A conservative argument in favour of marriage claims that to a large section of society, it is a means of liberation. Even premier feminists, Simone de Beauvoir, for instance, grant this concession. However, the path through which this emancipation occurs – to wit, dependency on man – is inherently problematic. While there are certain legal rights that a married woman is granted, their liberating character is ostensive only. Wedlock is argued to guarantee the acquisition and maintenance of social standing (except in cases of adultery), and a greater degree of economic manoeuvrability by allowing access to the husband’s wallet. Yet, it is precisely this instrumentality that perpetuates the inequality of gender politics. In and of itself, marriage can only be detrimental to the feminist goal.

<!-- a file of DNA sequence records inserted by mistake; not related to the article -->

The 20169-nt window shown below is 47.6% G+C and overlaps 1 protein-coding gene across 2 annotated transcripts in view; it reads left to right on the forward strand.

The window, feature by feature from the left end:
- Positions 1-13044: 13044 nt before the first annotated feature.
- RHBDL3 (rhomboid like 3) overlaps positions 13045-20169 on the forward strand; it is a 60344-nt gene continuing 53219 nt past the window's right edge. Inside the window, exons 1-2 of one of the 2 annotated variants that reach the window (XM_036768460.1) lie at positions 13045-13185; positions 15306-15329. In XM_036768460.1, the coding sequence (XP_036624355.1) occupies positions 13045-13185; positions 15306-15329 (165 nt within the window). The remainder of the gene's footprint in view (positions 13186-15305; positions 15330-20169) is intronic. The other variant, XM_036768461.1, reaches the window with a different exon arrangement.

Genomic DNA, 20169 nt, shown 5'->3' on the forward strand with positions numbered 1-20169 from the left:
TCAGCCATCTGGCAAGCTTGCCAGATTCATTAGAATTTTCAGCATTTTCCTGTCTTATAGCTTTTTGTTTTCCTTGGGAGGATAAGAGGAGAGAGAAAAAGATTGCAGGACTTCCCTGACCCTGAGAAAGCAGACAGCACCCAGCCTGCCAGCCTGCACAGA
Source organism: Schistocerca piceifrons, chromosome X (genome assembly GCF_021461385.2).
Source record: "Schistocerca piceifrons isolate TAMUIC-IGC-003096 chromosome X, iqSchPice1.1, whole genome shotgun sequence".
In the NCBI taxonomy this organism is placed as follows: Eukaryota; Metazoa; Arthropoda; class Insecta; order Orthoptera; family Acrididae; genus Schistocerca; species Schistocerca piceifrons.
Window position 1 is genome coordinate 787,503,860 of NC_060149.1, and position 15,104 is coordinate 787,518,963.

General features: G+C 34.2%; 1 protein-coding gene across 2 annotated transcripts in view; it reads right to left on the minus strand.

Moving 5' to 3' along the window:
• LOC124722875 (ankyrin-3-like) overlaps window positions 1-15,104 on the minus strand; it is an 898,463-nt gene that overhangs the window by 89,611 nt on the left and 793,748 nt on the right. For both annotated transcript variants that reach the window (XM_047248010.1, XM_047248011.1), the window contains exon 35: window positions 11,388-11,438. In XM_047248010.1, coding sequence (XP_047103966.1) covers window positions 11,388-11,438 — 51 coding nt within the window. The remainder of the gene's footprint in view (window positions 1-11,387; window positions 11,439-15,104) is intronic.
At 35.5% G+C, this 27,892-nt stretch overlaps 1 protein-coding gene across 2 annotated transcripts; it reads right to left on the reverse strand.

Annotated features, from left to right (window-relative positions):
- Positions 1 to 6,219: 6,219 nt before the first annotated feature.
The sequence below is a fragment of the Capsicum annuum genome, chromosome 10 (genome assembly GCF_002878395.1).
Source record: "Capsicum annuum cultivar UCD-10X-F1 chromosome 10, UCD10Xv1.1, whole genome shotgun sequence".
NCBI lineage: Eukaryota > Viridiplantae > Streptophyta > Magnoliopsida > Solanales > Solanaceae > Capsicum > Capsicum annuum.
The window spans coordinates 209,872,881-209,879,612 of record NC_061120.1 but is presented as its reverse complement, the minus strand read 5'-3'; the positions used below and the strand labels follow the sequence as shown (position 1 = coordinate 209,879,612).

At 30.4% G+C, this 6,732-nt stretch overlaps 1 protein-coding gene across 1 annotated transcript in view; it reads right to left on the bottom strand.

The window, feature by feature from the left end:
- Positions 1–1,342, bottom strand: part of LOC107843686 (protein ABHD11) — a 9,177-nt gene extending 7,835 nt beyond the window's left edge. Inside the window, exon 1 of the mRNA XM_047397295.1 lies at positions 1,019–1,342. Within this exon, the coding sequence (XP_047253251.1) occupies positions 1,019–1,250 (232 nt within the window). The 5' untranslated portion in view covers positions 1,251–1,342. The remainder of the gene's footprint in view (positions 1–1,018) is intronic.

The institutionalisation of marriage is marked, also, by its legal aspect, which forms one of the foci of its liberal analysis. To this end, methodological individualism is taken to be an unassailable premise. It follows, then, that a “marriage” would be understood by the political liberal as a relationship consciously entered into by consenting private individuals. This contractual conception of nuptial relationships disregards the significance of any societal expectations and/or norms relating to any ‘ideal’ of the same. Since the association is votive, liberal ideology, while discarding social normativity, would call for enforceability, and, hence, demand that marriage necessarily be a legally recognised institution.